Việt Nam's trade turnover up 15.6 per cent in five months

May 31, 2022 - 08:52
Việt Nam’s total trade turnover in the first five months of 2022 experienced a year-on-year increase of 15.6 per cent to US$305.1 billion, a report from the General Statistics Office (GSO) has shown.


Workers process tra fish at Sao Mai Group’s factory in An Giant Province. — VNA/VNS Photo Vũ Sinh

HÀ NỘI — Việt Nam’s total trade turnover in the first five months of 2022 experienced a year-on-year increase of 15.6 per cent to US$305.1 billion, a report from the General Statistics Office (GSO) has shown. 

In May alone, import-export activities brought $30.48 billion, down 8.5 per cent month-on-month but up 16.4 per cent year-on-year, according to the report published on Sunday. 

During the five months, the country's exports hit $152.81 billion, surging 16.3 per cent over the same period last year. Of which, the domestic sector contributed $40.25 billion or 26.3 per cent of the total value, up 20.8 per cent on year while the foreign-invested sector made up $112.56 billion or 73.7 per cent, a yearly rise of 15 per cent. 

Twenty-six groups of commodities posted an export value of over $1 billion each, accounting for 89.6 per cent of the nation's total turnover in the period. Six of them recorded a value of over $5 billion or equivalent to 62.3 per cent of the total, including electronics, computers and components with over $36 billion, up 28.6 per cent; machinery and parts ($18.15 billion, down 4 per cent); handsets and components (over $9 billion, up 19.3 per cent); clothing ($6.54 billion, up 10.9 per cent); plastics (with $5.54 billion, up 9.7 per cent); and steel and iron ($5.44 billion, up 17 per cent).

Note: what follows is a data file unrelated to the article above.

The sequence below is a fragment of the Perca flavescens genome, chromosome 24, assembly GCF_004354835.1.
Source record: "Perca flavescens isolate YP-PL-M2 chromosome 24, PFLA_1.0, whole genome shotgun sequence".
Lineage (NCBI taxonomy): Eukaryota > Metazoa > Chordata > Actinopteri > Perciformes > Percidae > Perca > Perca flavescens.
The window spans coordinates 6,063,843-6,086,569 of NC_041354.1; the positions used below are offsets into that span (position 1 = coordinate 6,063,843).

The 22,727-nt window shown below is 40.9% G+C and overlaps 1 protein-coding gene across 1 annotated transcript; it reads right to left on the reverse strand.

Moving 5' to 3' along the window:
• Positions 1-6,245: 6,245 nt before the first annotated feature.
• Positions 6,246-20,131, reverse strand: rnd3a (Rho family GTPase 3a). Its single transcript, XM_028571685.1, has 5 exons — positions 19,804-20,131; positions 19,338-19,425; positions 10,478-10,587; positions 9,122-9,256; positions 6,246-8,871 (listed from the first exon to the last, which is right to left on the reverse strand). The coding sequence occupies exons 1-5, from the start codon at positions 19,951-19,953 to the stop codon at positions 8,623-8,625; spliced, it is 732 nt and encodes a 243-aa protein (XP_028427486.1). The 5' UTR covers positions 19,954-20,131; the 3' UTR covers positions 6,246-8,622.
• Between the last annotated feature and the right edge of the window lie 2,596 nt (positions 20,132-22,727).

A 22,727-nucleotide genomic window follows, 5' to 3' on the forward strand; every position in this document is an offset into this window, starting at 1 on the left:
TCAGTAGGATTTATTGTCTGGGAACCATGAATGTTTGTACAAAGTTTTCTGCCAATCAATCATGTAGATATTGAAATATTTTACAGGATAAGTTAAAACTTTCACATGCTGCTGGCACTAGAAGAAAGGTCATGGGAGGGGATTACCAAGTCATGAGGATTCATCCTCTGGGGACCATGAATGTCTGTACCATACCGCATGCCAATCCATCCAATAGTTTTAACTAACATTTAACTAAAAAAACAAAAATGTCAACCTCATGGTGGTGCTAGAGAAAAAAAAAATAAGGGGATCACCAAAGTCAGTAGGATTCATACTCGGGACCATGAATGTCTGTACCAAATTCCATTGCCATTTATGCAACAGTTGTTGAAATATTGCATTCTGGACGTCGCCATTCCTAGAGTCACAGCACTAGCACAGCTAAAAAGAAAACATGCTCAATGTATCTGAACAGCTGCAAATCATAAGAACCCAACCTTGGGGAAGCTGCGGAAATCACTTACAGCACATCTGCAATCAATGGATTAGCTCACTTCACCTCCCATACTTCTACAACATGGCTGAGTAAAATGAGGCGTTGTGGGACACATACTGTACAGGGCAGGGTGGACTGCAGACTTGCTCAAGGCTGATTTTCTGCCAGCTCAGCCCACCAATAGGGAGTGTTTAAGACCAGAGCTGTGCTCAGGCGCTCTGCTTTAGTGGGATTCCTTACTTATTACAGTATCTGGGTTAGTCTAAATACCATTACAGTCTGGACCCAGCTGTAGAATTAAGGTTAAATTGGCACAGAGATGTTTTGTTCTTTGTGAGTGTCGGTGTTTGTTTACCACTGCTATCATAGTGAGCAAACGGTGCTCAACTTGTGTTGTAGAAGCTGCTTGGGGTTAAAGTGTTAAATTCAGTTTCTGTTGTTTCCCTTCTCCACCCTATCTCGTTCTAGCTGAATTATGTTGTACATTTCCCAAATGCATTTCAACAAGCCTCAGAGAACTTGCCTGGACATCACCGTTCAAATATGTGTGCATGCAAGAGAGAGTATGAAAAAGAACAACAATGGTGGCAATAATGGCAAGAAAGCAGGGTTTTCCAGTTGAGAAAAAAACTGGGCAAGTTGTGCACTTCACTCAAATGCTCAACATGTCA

Meanwhile, the country's import turnover surpassed $152.2 billion, a yearly hike of 15 per cent. Of the sum, 53.36 billion came from the domestic sector, up 14.7 per cent, while the remainder of $98.93 billion from the foreign-invested sector, up 15 per cent.

According to the GSO, the first five months of 2022 saw 28 items with an import value of over $1 billion or equivalent to 85.7 per cent of the total turnover. 

The US remains Việt Nam's largest import market with an estimated turnover of $46.7 billion, while China was the country's biggest exporter with $49.6 billion in the period.

The GSO added that Việt Nam posted a trade surplus of $516 million from January to May with $13.11 million worth of surplus recorded by the domestic sector and $13.63 million by the foreign-invested sector. 

Specifically, the country reported a trade surplus of $13.4 billion with the EU, a 43.6 per cent increase year on year. However, it recorded a trade deficit of $27.1 billion with China, $17.9 billion with South Korea and $6.5 billion with ASEAN.

According to experts, free trade agreements (FTAs) spurred Việt Nam’s bilateral and multilateral trade, with 2022 revenues projected to hit a record $750 billion, being a momentum for 2022-23 trade breakthrough.

Nguyễn Chánh Phương, deputy chairman of the Handicraft and Wood Industry Association of HCM City (HAWA), said new-generation FTAs enhanced trade-in Việt Nam‘s wood processing sector, pushing exports when compared to rival countries that are outside of the agreements.

A survey by the Centre for Industrial Studies (CSIL) of Italy forecasts the global wood products market will record growth of 4 per cent in 2022.

However, intra-country logistics posed a challenge for Vietnamese businesses, causing some businesses to miss opportunities within the FTAs. Therefore, Việt Nam needs to fine-tune policies and regulations on logistics services and build fleets of major vessels and modern infrastructure to meet import-export requirements, experts said. 

Trần Thanh Hải, deputy director of the Agency for Foreign Trade at the Ministry of Industry and Trade, confirmed that firms had to study how the trade deals benefit them to adjust procedures and source material supplies. This would allow them to meet certificate of origin criteria and benefit from preferential tariffs under the FTAs.

Enterprises have received guidance from experts and the Government on tariff and non-tariff restrictions so as better navigate these difficult waters, he said. — VNS

trade GSO